Qutebrowser: A little bit of advertisement

Hi!
“QtWebEngine is based on Google’s Chromium.”

Maybe someone did not noticed this Web-browser.
There is an Arch Wiki page dedicated to it.

By default it is not comes with password management, and need some addon to render .pdf, but it is also had some workarounds (please: see wiki, search Web, as i’m not really used to this browser yet).

The small pdf.js packaging issue.

No pdf.js installation found

Error while opening qute://pdfjs/web/viewer.html?filename=tmp6nwdju7l_tnc.pdf&file=

qutebrowser can’t find a suitable pdf.js installation

It looks like you set content.pdfjs to true but qutebrowser can’t find the required files.

Possible fixes

  • Disable content.pdfjs and reload the page. You will need to download the pdf-file and open it with an external tool instead.
  • If you have installed a packaged version of qutebrowser, make sure the required packages for pdf.js are also installed.
    The package is named pdfjs on Archlinux (AUR) and libjs-pdf on Debian.
  • If you have installed a pdf.js package and qutebrowser still can’t find it, please send us a report with your system and the package name, so we can add it to the list of supported packages.
  • If you’re running a self-built version or the source version, make sure you have pdf.js in qutebrowser/3rdparty/pdfjs . You can use the scripts/dev/update_3rdparty.py script to download the latest version.
  • You can manually download the pdf.js archive here and extract it to /home/vits/.local/share/qutebrowser/pdfjs
    Warning: Using this method you are responsible for yourself to keep the installation updated! If a vulnerability is found in pdf.js, neither qutebrowser nor your system’s package manager will update your pdf.js installation. Use it at your own risk!

If none of these fixes work for you, please send us a bug report so we can fix the issue.


What this Web-browser has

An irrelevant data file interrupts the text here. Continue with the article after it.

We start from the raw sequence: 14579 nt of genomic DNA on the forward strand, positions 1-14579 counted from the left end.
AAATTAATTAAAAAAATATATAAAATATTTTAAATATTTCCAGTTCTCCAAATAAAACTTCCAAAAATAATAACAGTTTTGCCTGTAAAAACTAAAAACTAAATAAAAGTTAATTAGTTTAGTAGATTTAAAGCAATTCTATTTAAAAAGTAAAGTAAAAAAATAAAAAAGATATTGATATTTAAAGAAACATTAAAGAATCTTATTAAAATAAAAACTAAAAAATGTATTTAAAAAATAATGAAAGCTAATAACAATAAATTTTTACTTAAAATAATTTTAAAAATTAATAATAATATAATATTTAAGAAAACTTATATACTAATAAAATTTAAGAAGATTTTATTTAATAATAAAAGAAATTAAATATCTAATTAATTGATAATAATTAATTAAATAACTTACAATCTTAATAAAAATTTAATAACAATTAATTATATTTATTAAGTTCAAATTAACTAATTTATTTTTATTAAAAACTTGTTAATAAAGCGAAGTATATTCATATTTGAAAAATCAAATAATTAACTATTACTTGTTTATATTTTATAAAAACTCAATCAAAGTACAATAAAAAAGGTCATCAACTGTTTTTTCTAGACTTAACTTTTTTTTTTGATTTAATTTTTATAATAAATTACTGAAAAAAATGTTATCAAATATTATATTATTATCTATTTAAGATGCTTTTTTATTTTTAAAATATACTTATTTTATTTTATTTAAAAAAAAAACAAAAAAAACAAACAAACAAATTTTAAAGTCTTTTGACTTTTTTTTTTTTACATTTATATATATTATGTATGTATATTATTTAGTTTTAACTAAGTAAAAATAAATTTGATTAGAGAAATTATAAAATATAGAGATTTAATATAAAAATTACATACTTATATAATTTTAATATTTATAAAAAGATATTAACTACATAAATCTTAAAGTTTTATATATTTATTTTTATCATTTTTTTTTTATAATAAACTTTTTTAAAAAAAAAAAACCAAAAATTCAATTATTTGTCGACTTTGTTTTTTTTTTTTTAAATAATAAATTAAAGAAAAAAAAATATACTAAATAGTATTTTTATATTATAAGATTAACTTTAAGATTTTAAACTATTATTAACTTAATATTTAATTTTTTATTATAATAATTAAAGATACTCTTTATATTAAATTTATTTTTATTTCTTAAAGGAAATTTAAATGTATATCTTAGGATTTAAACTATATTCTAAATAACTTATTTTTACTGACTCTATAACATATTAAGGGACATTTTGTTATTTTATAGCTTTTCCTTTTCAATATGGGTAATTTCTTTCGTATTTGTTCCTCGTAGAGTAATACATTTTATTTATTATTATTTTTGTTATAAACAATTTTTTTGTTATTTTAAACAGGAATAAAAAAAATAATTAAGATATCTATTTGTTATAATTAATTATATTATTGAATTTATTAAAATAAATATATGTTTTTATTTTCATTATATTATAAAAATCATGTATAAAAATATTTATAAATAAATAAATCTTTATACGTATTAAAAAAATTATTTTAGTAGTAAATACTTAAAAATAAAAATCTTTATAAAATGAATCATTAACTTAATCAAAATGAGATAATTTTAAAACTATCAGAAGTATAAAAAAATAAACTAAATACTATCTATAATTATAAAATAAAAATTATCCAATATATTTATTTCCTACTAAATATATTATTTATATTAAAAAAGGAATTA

tab-pinning. It is comfortable when the Web-browser asks for confirmation, rather than just closes some important tab outright. Also pinned tabs take less space.

tab-numbering. No longer your will need to remember which Alt + num your should press to access the tab. They are gets enumerated.

The “Preferences” that rocks. Press colon (:), enter “set”, press Enter. Your’ll get an searchable (with /; usual feature these days, though) list of options. With descriptions! One of the most useful is “url.searchengines”. Currently my is:

{"DEFAULT": "https://duckduckgo.com/?q={}", "lex": "https://www.lexico.com/definition/{}"}

so i can press Shift + O:

:open -t lex deadline

and new tab with definition will be opened. Any non URL thing passed to open will go to default search engine.

traffic-saving. In :set your also can block images auto-loading. Somtimes it can come in handy.

ad-block / host-filter. Switched on by default, but have an empty list of rules. Default list can be downloaded with

:adblock-update 

in :set address of blocklist can be specified.

auto_save.session. Turned off by default, but easily switchable.

Tab-key autocompletion. If your used bash or alike your already understand. Say i’ve visited www .example .com. I can press o (or Shift + O to open in new tab) and enter “com www example”. It will work. I can enter “www.exam” and hit Tab-key. It also will work.

bookmarks (and quickmarks, but i’m not yet get in this). :bookmark-add will bookmark active tab. There is some options, though.

keyboard enhanced experience. Press f. Your will see tooltips with alphabetical characters. Clicking on button or link is as simple as pressing f, a (usually). Or any another label happens to be assigned to this thing.
Also your can navigate the pages by hjkl:
j – down
k – up
h – left
l – right
Also your can give commands like :tab-give to reopen some tab in new window, and such. Shortcut to close the tab is d ( :q is closes the browser ).

Update:

  1. }} and {{ can press “Next” and “Previous” site’s buttons respectively.
  2. Dont forget to visit the browser’s :help

https://www.qutebrowser.org/quickstart.html

    Installable in Fedora with
    dnf install qutebrowser

2 Likes

I was using qutebrowser to respond here on https://ask.fedoraproject.org all the while :stuck_out_tongue_winking_eye:
Its a cool browser for those in love with their keyboards. The one thing that gets my goats, however, is the unexplainable crashes when rendering some pages.

1 Like

I get them too, sometimes. If click “Launch using Dedicated Graphics Card” in Gnome it is guaranteed to happens.